I just wanted to test my encryption skills with this wonderful community that seems to be able to crack almost any code! I've made a few codes before, but almost always, they were encoded several times over, sometimes in several different languages, and not meant to be decoded by anyone but the recipient. This is a new style of encryption for me - making a code that is meant to be hard, but not unsolvable, so please excuse me if it is too hard or too easy. Anyway, here goes.

The encrypted string to solve is


Hint 1:

Encrypted with the exact same encryption as the one above, the phrase "How are you today, friend?" results in 1ydz2ky2bx2hlbw2nkrlv.

Hint 2:

In addition, the phrase "What does the fox say?" results in 1dyhz2ljy1hyx1ncw1jbv

Hint 3:

You guys seem to be having some trouble. "Black baboons like butter." enciphers to 1puevz3pprjy2uvx2phhkw.

Note: Proper spelin is the key to solving this problem. If you mess up your spelling, you likely won't get anywhere.

Also, the first paragraph legitimately has nothing to do with solving the encryption.

  • $\begingroup$ Welcome to Puzzling.SE! While you are waiting for the solution, look around, and check out a few resources tour, What is a good puzzle?. $\endgroup$
    – Matsmath
    Sep 23, 2016 at 19:29
  • $\begingroup$ @Matsmath I have, in fact, read those already, but thanks. $\endgroup$ Sep 23, 2016 at 19:35
  • $\begingroup$ @Saiid Add some more examples, please. $\endgroup$ Sep 23, 2016 at 21:57
  • 2
    $\begingroup$ @TheBitByte You never know, some people are extraordinary cryptologists. If 24 hours goes by since the original post, or if more than one other user requests more, I will add more. $\endgroup$ Sep 24, 2016 at 0:48
  • 7
    $\begingroup$ @TheBitByte Thanks for expressing your opinion regarding examples. It seems that Saiid has also expressed an opinion, and that the two of you differ. Let's agree to disagree. Note that this is not a semi-interactive puzzle, since everything required to solve the puzzle is already here. If Saiid chooses to post more or less examples, that is their prerogative. You may certainly request something of them, but please refrain from demanding or commanding. $\endgroup$ Sep 24, 2016 at 3:19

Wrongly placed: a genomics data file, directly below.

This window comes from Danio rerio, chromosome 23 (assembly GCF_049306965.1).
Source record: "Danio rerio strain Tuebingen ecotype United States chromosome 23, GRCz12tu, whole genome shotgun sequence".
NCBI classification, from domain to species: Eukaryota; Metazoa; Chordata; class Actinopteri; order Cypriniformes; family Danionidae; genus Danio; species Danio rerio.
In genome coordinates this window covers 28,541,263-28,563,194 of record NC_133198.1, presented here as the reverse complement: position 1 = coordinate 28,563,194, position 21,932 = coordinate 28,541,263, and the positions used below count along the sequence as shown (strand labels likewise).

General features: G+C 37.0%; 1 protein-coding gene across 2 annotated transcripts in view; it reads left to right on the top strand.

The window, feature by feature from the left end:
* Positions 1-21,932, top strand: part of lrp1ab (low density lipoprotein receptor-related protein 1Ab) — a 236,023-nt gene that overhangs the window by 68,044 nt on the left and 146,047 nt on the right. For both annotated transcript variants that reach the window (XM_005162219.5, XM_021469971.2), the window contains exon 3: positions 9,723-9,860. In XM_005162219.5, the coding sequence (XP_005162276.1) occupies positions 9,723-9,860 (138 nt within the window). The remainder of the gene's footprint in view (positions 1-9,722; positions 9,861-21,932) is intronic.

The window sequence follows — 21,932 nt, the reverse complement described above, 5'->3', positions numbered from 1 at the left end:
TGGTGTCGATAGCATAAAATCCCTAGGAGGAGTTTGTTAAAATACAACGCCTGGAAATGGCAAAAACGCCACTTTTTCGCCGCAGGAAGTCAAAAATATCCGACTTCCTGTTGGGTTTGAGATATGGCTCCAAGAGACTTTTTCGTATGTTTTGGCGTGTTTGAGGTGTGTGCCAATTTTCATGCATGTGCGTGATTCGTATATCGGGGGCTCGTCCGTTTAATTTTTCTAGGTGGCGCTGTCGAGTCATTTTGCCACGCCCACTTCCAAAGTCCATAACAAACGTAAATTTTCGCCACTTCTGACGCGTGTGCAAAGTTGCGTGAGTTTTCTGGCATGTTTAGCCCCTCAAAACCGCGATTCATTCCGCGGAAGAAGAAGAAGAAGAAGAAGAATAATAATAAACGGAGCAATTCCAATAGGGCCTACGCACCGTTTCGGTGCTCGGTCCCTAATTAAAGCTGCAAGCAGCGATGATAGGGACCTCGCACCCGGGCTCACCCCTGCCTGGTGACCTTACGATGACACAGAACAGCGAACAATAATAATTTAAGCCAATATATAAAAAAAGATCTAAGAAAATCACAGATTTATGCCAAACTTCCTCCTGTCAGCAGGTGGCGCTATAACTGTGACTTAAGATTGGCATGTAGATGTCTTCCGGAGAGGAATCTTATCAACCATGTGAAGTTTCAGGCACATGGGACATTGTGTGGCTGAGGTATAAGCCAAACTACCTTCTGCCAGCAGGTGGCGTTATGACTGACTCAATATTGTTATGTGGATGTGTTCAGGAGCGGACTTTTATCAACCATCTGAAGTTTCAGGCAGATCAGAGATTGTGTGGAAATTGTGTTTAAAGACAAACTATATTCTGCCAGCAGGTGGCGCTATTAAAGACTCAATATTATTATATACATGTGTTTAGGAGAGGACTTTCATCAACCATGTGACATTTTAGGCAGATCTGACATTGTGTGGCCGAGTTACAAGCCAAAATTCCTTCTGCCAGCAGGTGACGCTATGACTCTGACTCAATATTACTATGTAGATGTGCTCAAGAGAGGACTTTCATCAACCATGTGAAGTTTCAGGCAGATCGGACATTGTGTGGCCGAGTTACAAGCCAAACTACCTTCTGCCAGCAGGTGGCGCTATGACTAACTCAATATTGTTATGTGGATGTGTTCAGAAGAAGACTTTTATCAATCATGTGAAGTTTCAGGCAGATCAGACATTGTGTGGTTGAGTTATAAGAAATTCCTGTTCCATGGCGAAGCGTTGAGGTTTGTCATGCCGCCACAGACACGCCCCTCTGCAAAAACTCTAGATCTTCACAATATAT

1 Answer 1


[EDITED to fix some mistakes]

I think the decoded message is probably


given the title of the puzzle, though it's ambiguous and other readings are possible. Most of what I'm about to say is found in comments on the question, but no one's actually given an answer so I might as well :-).

(I suffered a little because of the ambiguity, which is a little outrageous, but fortunately I was able to find what I'm pretty sure was the right decoding and put an end to my troubles.)

So, each word

turns into a number followed by some letters.

The number indicates

the number of vowels in the word (Y is not a vowel for this purpose). There is no further information about what or where the vowels are, hence the ambiguity.

The letters encode

the consonants, in order, according to a simple substitution cipher.

The cipher

is constructed in the traditional sort of way where letters in the early part of the alphabet translate to letters of a keyword (duplicates removed) and after that we traverse the alphabet in order, though slightly unusually the order here is reversed.


the key is ?PEL?N, which is presumably SPELIN as the question actually tells us, and after that the letters go ZY??VU?R???KJH??DCB? which nicely matches reverse order starting with Z. Of course we can never know for sure what the vowels are meant to map to, since they are never actually mapped to anything.

So our message decodes as

[1]S [1]T [2]NBLR [1]N [2]YR [1]MND


there are many possibilities for all of the words but the one I gave above seems to fit best.


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